plugin.use_component :thread_tags, outlet: [:before_thread_title, :after_thread_title]
4. Fetching the tags from the server

The only thing left is to make an API call to fetch our tags! In order to do this, we’ll create another directive, which specifically performs an API request when it’s loaded. (This is the recommended way to load remote records into your app.)

I’ve called it tag_fetcher, and it has just a single file,

# plugins/loomio_tags/components/
angular.module('loomioApp').directive 'tagFetcher', ->
  restrict: 'E'
  replace: true
  controller: ($scope, Records, DiscussionTagRecordsInterface) ->
    Records.addRecordsInterface(DiscussionTagRecordsInterface) if !Records.discussionTags
        discussion_keys: _.pluck($scope.query.threads(), 'key')

NB: Notice that we’re adding the records interface to Records if it doesn’t exist yet.

Then, we pop this into another outlet in thread_preview_collection.haml:

%outlet{name: "before-thread-previews"}
plugin.use_component :tag_fetcher, outlet: :before_thread_previews

Now, if we load up our app, we’ll see our tag displayed nicely next to the discussion title. Hooray!

PART 5: Testing our controller

If you’re not testing it, you’re not doing it right! We provide the ability to add your own specs. If they’re in the plugins/ folder, they’ll even be run as part of the CI, so you can be more confident that your plugins aren’t breaking stuff.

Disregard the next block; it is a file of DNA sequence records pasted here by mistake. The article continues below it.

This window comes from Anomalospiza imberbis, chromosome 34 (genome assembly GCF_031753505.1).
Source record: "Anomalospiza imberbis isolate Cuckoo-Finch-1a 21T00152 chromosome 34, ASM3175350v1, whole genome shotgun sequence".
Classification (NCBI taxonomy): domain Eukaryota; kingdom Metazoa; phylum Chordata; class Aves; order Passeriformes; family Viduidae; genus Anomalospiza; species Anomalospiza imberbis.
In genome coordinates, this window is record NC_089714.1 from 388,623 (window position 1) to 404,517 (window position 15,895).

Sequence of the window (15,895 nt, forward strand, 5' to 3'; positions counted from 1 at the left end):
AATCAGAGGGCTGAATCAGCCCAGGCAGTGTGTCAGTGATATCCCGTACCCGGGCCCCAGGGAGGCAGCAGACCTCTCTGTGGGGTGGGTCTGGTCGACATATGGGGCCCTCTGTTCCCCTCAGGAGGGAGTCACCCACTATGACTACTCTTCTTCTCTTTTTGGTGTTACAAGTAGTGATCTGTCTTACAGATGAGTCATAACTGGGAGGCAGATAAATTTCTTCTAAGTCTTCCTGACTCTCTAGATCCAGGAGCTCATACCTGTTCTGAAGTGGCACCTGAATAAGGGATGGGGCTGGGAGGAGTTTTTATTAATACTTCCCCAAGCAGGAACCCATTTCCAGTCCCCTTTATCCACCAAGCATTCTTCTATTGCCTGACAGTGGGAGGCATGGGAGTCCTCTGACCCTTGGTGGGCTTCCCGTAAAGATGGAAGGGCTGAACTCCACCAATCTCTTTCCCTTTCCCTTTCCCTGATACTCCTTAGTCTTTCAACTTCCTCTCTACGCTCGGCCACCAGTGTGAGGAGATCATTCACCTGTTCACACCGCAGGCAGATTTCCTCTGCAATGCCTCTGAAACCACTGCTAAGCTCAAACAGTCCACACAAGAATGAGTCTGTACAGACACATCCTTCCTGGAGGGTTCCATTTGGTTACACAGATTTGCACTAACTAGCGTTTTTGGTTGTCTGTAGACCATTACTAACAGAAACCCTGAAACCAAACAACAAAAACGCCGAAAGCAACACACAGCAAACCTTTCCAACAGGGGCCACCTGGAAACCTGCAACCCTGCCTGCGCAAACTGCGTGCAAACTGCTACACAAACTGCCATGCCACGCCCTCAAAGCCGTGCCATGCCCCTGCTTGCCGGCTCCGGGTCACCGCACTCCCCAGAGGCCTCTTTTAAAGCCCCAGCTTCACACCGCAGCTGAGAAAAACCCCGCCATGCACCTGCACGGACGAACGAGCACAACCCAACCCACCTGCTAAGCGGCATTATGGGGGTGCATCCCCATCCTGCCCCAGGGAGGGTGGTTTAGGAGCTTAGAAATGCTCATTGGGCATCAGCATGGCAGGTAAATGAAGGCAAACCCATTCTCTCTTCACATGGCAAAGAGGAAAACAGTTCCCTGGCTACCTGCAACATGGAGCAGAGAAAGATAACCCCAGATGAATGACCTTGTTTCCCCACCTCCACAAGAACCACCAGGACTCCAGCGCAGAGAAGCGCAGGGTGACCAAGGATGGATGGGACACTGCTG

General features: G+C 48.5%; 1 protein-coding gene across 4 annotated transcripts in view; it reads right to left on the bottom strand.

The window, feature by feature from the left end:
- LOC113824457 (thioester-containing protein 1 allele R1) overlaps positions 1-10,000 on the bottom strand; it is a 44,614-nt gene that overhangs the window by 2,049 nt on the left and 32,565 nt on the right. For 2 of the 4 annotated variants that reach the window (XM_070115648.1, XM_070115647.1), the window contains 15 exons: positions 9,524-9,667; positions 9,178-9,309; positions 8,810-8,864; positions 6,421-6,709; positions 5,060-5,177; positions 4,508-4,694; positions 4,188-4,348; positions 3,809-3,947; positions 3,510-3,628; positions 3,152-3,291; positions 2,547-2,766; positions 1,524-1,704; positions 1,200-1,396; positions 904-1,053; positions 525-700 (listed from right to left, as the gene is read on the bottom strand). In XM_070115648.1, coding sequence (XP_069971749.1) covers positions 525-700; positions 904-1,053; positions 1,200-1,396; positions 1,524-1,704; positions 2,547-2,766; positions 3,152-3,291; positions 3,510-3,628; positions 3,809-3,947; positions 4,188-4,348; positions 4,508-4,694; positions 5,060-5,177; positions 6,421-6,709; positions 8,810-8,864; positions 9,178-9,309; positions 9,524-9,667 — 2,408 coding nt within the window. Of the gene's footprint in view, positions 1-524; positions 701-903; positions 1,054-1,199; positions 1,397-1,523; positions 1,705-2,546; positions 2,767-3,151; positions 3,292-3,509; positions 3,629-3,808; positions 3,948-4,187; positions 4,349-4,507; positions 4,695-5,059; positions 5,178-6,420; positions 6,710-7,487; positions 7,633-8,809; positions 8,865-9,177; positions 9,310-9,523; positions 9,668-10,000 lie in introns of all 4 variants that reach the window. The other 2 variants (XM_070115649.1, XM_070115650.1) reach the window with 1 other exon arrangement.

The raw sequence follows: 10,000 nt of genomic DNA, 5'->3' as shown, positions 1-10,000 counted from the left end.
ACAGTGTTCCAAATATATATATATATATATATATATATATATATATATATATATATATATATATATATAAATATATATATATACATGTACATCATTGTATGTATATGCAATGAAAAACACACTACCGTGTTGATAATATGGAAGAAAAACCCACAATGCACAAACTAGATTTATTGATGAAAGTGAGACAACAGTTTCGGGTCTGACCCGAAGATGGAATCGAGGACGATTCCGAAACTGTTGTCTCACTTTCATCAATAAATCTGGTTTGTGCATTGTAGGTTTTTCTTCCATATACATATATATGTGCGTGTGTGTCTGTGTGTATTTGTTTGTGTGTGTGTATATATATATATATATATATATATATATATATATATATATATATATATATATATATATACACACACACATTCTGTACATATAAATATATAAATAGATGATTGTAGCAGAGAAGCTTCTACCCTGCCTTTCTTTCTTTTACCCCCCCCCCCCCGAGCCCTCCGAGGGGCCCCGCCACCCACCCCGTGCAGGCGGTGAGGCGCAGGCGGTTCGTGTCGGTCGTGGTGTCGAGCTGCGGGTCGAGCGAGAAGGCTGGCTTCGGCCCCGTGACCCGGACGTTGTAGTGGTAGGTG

For this plugin, the thing that makes most sense is a controller spec, to make sure that we’re responding with the right thing when an API call is made. You can check it out here.

Some interesting things: - You can define factories right there in the file if you need them - You’ll need to define type: :controller, since rspec can’t infer what type of test it is from the file location - In order to run just plugin specs, you can run bundle exec rspec plugins from the project root folder. To get even more specific, you can point rspec to the particular file/line you’re interested in, like bundle exec rspec plugins/controllers/discussion_tags_controller_spec.rb:18

PART 6: And beyond!

That’s it for this tutorial; it feels like we’ve covered a lot! There’s still plenty more that could be done here, including making the tags appear in multiple places, and allowing group coordinators to create/update/destroy tags, and more. Again, if you’re interesting in the progress of this particular functionality, feel free to follow the loomio tags repository.

There are also several other plugins which have been developed, which you can refer to for other nifty things that can be done:

I’m hoping that this is enough to get you started on your own plugins; I’d love to hear about some of the ideas you have. Feel free to get in touch at

Happy hacking!